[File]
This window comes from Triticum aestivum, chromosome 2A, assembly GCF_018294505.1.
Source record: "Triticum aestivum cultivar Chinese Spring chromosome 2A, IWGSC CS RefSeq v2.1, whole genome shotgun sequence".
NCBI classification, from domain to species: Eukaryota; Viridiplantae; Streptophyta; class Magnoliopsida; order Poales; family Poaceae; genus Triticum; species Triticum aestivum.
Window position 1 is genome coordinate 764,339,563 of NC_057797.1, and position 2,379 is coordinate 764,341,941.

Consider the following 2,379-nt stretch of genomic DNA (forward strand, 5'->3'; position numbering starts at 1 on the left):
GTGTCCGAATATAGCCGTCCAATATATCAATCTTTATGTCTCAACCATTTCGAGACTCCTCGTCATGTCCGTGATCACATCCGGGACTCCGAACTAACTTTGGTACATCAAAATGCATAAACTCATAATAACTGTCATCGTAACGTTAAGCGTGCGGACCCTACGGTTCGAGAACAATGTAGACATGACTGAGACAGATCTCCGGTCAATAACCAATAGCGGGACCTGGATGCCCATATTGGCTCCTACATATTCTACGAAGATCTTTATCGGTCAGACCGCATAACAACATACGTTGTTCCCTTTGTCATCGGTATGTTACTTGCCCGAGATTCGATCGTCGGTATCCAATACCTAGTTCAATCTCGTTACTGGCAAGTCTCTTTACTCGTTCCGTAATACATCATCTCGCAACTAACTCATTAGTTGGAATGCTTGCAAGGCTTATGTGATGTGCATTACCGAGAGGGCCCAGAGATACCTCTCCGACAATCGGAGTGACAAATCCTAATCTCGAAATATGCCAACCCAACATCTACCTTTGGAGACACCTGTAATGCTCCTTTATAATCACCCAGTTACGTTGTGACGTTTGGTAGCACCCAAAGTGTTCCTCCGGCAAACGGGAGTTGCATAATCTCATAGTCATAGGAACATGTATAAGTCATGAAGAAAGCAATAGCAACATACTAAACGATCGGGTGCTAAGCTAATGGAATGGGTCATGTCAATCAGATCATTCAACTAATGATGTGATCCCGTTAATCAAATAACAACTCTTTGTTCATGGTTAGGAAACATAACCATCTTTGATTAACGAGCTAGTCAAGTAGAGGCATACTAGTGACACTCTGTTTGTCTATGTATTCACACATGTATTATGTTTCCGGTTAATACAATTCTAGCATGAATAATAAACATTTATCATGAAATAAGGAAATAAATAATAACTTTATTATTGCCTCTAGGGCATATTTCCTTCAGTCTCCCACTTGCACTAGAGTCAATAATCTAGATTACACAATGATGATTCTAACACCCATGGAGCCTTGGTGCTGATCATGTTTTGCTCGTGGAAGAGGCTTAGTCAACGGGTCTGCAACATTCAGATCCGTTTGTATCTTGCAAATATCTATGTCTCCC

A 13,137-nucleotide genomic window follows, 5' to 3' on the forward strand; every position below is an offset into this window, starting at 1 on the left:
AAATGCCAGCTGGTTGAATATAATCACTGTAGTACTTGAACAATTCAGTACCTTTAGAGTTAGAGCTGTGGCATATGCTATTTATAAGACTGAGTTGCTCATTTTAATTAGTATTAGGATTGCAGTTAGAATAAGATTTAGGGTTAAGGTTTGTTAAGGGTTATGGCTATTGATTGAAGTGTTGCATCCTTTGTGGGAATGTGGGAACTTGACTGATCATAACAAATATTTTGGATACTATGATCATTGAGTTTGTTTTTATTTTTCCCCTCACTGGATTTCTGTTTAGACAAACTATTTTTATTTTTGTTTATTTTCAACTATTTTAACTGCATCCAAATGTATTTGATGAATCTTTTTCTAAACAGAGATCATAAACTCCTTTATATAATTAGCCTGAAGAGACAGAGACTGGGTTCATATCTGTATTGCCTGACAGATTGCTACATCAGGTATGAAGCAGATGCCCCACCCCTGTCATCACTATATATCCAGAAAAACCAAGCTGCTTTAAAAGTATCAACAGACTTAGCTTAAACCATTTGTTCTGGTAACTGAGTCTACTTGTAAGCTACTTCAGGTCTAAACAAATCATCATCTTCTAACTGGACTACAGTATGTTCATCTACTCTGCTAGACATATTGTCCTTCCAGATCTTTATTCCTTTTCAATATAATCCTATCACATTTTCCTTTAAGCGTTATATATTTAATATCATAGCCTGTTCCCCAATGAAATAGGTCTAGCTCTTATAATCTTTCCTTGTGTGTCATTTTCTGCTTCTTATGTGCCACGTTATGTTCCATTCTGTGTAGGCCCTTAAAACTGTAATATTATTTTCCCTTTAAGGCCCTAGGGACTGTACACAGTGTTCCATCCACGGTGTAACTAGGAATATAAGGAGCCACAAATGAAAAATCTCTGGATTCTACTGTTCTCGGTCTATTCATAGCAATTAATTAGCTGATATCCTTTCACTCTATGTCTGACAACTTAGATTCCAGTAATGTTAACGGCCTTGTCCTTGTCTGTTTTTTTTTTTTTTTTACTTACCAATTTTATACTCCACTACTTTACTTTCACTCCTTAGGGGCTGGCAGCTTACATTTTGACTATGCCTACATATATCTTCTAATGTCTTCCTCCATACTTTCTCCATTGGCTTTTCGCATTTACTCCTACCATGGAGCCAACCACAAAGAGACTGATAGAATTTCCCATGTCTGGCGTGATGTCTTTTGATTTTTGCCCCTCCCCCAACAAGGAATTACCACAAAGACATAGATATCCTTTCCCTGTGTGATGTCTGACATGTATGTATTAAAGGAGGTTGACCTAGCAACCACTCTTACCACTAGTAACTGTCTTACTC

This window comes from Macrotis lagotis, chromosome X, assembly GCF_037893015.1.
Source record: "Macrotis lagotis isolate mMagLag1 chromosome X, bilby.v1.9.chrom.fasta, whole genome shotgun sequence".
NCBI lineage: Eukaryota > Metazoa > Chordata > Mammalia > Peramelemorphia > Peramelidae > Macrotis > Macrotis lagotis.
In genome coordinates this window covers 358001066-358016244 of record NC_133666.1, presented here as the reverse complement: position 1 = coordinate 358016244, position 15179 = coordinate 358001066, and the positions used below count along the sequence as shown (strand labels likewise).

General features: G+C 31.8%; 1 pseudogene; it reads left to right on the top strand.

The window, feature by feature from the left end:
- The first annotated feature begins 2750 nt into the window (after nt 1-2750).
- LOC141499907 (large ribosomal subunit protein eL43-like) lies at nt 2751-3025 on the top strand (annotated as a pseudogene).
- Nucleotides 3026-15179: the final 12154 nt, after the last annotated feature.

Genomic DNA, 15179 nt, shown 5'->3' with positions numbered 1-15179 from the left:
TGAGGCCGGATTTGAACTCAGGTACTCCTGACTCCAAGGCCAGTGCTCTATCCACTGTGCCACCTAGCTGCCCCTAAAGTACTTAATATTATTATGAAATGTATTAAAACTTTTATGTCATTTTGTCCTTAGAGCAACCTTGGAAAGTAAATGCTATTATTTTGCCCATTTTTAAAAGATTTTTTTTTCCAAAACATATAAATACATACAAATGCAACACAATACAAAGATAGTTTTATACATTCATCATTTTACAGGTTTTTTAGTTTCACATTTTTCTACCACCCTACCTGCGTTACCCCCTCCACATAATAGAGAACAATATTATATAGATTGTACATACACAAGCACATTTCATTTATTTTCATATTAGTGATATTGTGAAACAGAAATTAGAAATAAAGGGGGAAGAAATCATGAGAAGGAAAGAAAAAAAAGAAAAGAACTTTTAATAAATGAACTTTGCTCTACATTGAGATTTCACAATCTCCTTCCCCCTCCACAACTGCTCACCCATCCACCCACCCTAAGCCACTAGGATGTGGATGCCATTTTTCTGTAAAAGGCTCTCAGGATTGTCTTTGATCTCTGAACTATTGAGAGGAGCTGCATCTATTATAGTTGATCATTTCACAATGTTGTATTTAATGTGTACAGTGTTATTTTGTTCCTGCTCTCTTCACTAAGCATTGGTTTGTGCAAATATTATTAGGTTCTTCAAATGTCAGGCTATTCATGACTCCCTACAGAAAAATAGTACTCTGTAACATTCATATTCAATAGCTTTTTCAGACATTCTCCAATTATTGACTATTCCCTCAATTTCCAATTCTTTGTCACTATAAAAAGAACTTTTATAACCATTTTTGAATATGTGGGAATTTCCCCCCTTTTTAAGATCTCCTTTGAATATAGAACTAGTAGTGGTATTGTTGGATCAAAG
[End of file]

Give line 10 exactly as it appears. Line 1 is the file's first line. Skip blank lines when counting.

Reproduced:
Source record: "Macrotis lagotis isolate mMagLag1 chromosome X, bilby.v1.9.chrom.fasta, whole genome shotgun sequence".